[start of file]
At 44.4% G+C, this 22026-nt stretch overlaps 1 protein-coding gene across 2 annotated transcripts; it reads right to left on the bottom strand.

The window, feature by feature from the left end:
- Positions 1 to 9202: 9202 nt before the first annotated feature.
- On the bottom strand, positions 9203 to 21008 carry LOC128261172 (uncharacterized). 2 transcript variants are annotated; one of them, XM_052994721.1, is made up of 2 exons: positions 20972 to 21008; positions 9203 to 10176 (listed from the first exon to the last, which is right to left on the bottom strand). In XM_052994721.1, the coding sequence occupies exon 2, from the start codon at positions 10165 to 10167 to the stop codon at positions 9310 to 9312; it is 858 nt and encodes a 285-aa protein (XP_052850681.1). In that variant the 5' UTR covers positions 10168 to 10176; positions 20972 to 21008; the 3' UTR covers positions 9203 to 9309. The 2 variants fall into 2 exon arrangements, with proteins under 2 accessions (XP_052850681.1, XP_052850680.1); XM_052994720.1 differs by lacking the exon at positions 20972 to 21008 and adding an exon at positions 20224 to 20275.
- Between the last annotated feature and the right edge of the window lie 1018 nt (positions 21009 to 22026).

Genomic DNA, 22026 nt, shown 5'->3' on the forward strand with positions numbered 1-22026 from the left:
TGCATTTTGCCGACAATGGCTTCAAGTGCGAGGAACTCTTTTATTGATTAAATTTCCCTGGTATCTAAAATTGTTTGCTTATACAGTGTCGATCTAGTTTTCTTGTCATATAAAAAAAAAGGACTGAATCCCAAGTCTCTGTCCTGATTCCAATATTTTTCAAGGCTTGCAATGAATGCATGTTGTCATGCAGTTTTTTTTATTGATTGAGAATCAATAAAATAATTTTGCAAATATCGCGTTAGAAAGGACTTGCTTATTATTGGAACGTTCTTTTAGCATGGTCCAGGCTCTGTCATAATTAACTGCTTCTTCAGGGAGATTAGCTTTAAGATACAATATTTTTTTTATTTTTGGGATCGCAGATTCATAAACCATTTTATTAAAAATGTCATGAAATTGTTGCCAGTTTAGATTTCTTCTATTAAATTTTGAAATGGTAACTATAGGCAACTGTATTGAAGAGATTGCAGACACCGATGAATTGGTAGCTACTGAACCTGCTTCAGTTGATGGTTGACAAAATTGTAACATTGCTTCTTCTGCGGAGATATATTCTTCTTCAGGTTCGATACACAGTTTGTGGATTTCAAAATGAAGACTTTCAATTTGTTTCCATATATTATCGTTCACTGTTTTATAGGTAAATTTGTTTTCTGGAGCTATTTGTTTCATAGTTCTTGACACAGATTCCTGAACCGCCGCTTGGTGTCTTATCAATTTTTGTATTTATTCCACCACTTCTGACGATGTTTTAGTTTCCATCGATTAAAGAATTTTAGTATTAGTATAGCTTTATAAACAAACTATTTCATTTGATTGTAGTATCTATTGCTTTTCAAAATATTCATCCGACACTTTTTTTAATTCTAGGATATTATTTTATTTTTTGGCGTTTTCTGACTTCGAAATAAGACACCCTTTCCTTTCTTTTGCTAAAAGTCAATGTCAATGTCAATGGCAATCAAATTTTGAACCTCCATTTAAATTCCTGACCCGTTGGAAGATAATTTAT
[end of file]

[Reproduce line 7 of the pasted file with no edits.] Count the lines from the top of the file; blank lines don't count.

TGCATTTTGCCGACAATGGCTTCAAGTGCGAGGAACTCTTTTATTGATTAAATTTCCCTGGTATCTAAAATTGTTTGCTTATACAGTGTCGATCTAGTTTTCTTGTCATATAAAAAAAAAGGACTGAATCCCAAGTCTCTGTCCTGATTCCAATATTTTTCAAGGCTTGCAATGAATGCATGTTGTCATGCAGTTTTTTTTATTGATTGAGAATCAATAAAATAATTTTGCAAATATCGCGTTAGAAAGGACTTGCTTATTATTGGAACGTTCTTTTAGCATGGTCCAGGCTCTGTCATAATTAACTGCTTCTTCAGGGAGATTAGCTTTAAGATACAATATTTTTTTTATTTTTGGGATCGCAGATTCATAAACCATTTTATTAAAAATGTCATGAAATTGTTGCCAGTTTAGATTTCTTCTATTAAATTTTGAAATGGTAACTATAGGCAACTGTATTGAAGAGATTGCAGACACCGATGAATTGGTAGCTACTGAACCTGCTTCAGTTGATGGTTGACAAAATTGTAACATTGCTTCTTCTGCGGAGATATATTCTTCTTCAGGTTCGATACACAGTTTGTGGATTTCAAAATGAAGACTTTCAATTTGTTTCCATATATTATCGTTCACTGTTTTATAGGTAAATTTGTTTTCTGGAGCTATTTGTTTCATAGTTCTTGACACAGATTCCTGAACCGCCGCTTGGTGTCTTATCAATTTTTGTATTTATTCCACCACTTCTGACGATGTTTTAGTTTCCATCGATTAAAGAATTTTAGTATTAGTATAGCTTTATAAACAAACTATTTCATTTGATTGTAGTATCTATTGCTTTTCAAAATATTCATCCGACACTTTTTTTAATTCTAGGATATTATTTTATTTTTTGGCGTTTTCTGACTTCGAAATAAGACACCCTTTCCTTTCTTTTGCTAAAAGTCAATGTCAATGTCAATGGCAATCAAATTTTGAACCTCCATTTAAATTCCTGACCCGTTGGAAGATAATTTAT